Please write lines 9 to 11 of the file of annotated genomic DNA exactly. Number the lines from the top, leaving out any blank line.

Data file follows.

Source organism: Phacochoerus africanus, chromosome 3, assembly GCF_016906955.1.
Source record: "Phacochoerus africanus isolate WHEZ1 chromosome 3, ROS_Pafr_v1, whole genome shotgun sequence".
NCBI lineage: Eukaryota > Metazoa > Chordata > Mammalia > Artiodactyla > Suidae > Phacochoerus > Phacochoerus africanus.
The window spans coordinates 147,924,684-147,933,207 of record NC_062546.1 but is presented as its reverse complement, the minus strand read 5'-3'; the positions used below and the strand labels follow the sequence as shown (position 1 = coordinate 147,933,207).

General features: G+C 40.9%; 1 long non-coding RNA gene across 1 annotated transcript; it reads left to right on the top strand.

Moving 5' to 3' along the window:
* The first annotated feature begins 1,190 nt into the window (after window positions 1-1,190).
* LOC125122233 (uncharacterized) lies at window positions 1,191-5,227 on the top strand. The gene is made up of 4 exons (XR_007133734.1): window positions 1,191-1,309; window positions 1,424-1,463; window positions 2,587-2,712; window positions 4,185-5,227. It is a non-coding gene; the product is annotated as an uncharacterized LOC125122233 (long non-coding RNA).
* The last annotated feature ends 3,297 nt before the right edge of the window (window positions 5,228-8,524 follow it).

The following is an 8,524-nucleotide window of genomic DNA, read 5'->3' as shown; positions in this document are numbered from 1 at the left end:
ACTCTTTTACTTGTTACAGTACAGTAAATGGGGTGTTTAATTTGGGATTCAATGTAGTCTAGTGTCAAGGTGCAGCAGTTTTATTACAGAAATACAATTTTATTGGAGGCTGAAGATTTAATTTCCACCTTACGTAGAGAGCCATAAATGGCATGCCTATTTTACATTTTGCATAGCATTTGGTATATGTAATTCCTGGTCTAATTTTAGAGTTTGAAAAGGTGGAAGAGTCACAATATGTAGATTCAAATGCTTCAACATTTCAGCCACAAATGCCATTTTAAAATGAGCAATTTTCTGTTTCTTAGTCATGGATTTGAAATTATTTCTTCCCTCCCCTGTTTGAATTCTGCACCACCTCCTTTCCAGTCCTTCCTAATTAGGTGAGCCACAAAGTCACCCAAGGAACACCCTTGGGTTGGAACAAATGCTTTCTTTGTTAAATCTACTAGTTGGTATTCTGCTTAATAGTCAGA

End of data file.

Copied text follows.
* The last annotated feature ends 3,297 nt before the right edge of the window (window positions 5,228-8,524 follow it).

The following is an 8,524-nucleotide window of genomic DNA, read 5'->3' as shown; positions in this document are numbered from 1 at the left end:
ACTCTTTTACTTGTTACAGTACAGTAAATGGGGTGTTTAATTTGGGATTCAATGTAGTCTAGTGTCAAGGTGCAGCAGTTTTATTACAGAAATACAATTTTATTGGAGGCTGAAGATTTAATTTCCACCTTACGTAGAGAGCCATAAATGGCATGCCTATTTTACATTTTGCATAGCATTTGGTATATGTAATTCCTGGTCTAATTTTAGAGTTTGAAAAGGTGGAAGAGTCACAATATGTAGATTCAAATGCTTCAACATTTCAGCCACAAATGCCATTTTAAAATGAGCAATTTTCTGTTTCTTAGTCATGGATTTGAAATTATTTCTTCCCTCCCCTGTTTGAATTCTGCACCACCTCCTTTCCAGTCCTTCCTAATTAGGTGAGCCACAAAGTCACCCAAGGAACACCCTTGGGTTGGAACAAATGCTTTCTTTGTTAAATCTACTAGTTGGTATTCTGCTTAATAGTCAGA